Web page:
Jackie Gleason, Our Miss Brooks, and Ozzie & Harriet join the comedy ranks
|With Lucy and Red Skelton having joined the ranks as hit-makers, it was inevitable that a few flops should eventually appear. One such flash in the pan was Red Buttons. Having made his name as a burlesque comic, Red hit the airwaves with a Tuesday night comedy-variety show. The only trouble was that he just wasn’t that funny in front of a TV camera. His one hit- the “Ho-Ho Song”- was a self-indulgent bit of silliness that became his trademark opening for the television show- but a thin bit of material it was, and as such, didn’t carry him far. By the time the second season ended, Red’s ratings had tanked and his show was canceled.|
But all was not lost. Later, on Tuesday evening, came “The Bob and Ray Show.” Though it didn’t fare much better than Red Buttons, Bob and Ray’s brand of subtle satire was genuinely funny in small doses, which was why they aired it in fifteen-minute segments, Monday through Friday. Time has been kind to the duo, their brand of humor ahead of its time, thus more appreciated now than it was in the early Fifties.
And just to prove that a gift for comedy can be inherited, Bob Elliott’s son Chris rose to stardom several decades later, first as “The Man Under the Stairs” on the David Letterman Show, then as the lead character on “Get a Life.” As for his role in the movie “Cabin Boy,” the less said the better.
Then came “The Adventures of Ozzie and Harriet,” on Friday night. Viewers and cast members never dreamed the show would become as popular as it did, but the series caught on, lasting 435 episodes until its end in 1966. The show starred Ozzie and Harriet, the parents, and their two real-life sons, David and Ricky. Ozzie was one of the early “bumbling” fathers; he meant well but was involved in an inordinate amount of screwups over the years. But he was a loving father and a friend to all, which probably made up for all the mistakes. While Harriet spent a lot of time in the kitchen, she was Ozzie’s guiding light, and the wary, long-suffering wife.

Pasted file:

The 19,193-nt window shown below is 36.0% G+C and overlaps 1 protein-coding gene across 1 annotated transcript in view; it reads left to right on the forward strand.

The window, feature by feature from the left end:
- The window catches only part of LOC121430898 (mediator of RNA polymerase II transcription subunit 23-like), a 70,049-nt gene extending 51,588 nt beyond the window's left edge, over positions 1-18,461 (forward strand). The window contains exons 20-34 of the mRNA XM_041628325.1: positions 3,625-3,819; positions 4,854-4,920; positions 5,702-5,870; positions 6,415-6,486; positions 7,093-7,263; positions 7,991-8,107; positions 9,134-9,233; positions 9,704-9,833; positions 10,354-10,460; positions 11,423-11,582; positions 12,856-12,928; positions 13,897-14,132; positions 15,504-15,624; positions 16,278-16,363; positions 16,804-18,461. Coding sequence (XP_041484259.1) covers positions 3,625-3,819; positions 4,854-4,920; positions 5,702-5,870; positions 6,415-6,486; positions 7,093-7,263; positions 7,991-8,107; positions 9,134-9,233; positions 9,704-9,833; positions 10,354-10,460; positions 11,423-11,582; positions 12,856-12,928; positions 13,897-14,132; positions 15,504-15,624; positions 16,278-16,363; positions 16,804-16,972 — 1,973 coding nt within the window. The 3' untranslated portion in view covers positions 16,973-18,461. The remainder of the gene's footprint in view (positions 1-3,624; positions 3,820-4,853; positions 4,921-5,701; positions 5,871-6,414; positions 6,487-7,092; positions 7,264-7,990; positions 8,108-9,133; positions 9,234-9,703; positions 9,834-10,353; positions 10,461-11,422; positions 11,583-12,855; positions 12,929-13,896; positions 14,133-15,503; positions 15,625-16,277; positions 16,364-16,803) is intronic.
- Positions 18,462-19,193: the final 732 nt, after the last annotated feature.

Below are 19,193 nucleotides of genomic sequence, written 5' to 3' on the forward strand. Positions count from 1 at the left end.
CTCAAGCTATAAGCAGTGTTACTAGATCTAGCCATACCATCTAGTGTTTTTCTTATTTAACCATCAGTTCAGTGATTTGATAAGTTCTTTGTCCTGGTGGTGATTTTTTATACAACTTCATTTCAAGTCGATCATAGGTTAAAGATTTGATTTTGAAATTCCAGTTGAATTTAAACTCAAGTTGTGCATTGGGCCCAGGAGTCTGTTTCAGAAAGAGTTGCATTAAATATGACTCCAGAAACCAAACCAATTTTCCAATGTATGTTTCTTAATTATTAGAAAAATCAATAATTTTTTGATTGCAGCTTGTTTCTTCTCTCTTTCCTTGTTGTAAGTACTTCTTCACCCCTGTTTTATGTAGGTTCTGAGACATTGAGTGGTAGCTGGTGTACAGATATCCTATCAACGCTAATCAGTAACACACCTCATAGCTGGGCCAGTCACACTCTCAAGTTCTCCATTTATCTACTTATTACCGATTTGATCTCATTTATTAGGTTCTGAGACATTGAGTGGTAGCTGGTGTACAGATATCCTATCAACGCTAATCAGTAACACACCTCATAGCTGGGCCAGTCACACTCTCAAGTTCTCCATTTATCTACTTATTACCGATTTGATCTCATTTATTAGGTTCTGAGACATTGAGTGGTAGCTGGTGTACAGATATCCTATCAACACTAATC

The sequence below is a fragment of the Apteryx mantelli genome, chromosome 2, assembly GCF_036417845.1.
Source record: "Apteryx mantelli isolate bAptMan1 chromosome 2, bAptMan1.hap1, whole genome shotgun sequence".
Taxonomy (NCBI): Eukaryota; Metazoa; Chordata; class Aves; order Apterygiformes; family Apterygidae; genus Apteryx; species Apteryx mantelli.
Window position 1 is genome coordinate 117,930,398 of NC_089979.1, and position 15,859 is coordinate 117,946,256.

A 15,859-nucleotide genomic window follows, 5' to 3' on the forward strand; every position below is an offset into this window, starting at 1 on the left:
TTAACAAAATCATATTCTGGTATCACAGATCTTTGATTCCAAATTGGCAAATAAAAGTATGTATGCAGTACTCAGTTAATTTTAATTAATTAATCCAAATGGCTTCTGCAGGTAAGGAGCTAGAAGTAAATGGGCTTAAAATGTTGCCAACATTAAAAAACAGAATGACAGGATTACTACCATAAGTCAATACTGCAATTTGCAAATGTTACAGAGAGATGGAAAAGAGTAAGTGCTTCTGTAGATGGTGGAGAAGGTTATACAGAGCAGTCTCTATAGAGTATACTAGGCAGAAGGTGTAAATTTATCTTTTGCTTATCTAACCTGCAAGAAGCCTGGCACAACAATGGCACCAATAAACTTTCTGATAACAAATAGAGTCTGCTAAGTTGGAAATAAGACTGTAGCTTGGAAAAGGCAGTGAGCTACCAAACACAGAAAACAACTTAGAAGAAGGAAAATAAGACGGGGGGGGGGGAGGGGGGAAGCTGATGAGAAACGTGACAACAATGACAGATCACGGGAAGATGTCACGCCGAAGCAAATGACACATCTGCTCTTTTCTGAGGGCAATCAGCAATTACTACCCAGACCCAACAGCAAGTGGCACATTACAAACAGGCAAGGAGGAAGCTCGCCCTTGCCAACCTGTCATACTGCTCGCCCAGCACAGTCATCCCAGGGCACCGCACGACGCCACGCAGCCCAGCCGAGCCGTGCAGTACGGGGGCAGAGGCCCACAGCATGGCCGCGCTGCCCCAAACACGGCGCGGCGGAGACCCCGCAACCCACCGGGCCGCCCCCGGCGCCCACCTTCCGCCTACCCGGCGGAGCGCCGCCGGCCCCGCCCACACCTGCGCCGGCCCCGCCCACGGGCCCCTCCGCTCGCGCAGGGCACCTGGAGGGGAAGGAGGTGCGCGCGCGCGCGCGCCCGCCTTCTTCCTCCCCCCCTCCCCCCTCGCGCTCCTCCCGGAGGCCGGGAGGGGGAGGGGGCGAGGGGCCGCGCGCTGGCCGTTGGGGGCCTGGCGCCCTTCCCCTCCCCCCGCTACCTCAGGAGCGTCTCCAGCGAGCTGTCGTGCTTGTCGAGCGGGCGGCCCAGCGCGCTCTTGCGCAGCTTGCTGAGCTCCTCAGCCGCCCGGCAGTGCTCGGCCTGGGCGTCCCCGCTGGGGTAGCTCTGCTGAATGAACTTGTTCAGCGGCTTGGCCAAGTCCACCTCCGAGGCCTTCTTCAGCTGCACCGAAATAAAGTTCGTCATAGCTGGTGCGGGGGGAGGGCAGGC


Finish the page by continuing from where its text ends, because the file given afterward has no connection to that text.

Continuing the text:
One thing that set this show apart from most other sit-coms was Ricky. About five seasons in, the powers-that-be (and Ozzie) believed they could promote Ricky as a singer. So, in 1957, the writers weaved a singing performance into one episode where Rick performed a cover of the Fats Domino hit “I’m Walkin’.” To the amazement of all, the song hit the charts and rose to #17. Rick soon became a teen idol, as one hit after another was performed on the show, then hit the charts. Before the show ended, Rick had thirty-three hits to his name, sixteen of those in the Top Ten.
Later, on Fridays came another landmark comedy, “Our Miss Brooks.” Though a sit-com, it distinguished itself as a screwball comedy- for most of the cast members were more than a little off, Eve Arden at the head of the pack. In love with another teacher at the school, Miss Brooks divided her time between trying to woo him and getting into all sorts of jams. Similar to Lucy, Arden engaged in slapstick and wacky behavior- but it was her snappy comebacks that set her apart from Lucille Ball. Unlike many other male or female comedians, Eve could hold her own with the likes of Groucho Marx (see Marx Brothers at the Circus), which mean that encounters with Gale Gordon (Lucy’s boss in her later series) were usually a standoff, his shouting and Eve’s withering putdowns the perfect match.
The show, which had its premiere on radio in 1948, featured other cast members whose weirdness provided a rich comic vein from which to mine. Mrs. Davis, Miss Brooks landlady, was several bricks short of a load, coming up with the most harebrained remarks. Walter Denton (played expertly by Richard Crenna) was the high school kid who drove Brooks to school every day. His nasal, squeaky, rasping voice alone was good for laughs, which only made his screwy outlook on life even funnier.
While the show’s format eventually changed during its four-year run, those early episodes are comedy gold.
Which brings us to Saturday evening and The Jackie Gleason Show, on CBS. Though the show opened variety numbers, the second half, called “The Honeymooners,” is what brought Gleason lasting fame.
A modest New York City apartment was the scene of weekly battles between Ralph Cramden (Gleason) and The World, while his wife Alice (Audrey Meadows) and best friend Ralph Norton (Art Carney) taking collateral damage as a result of Ralph’s tirades. The interaction between these apartment dwellers was rife with comic possibilities, the show becoming so popular that it’s still watched and enjoyed to this day.
As for the rest of the show, Gleason went on to perform as host for weekly variety series throughout a twenty-year period, eventually bringing back The Honeymooners series for a final run.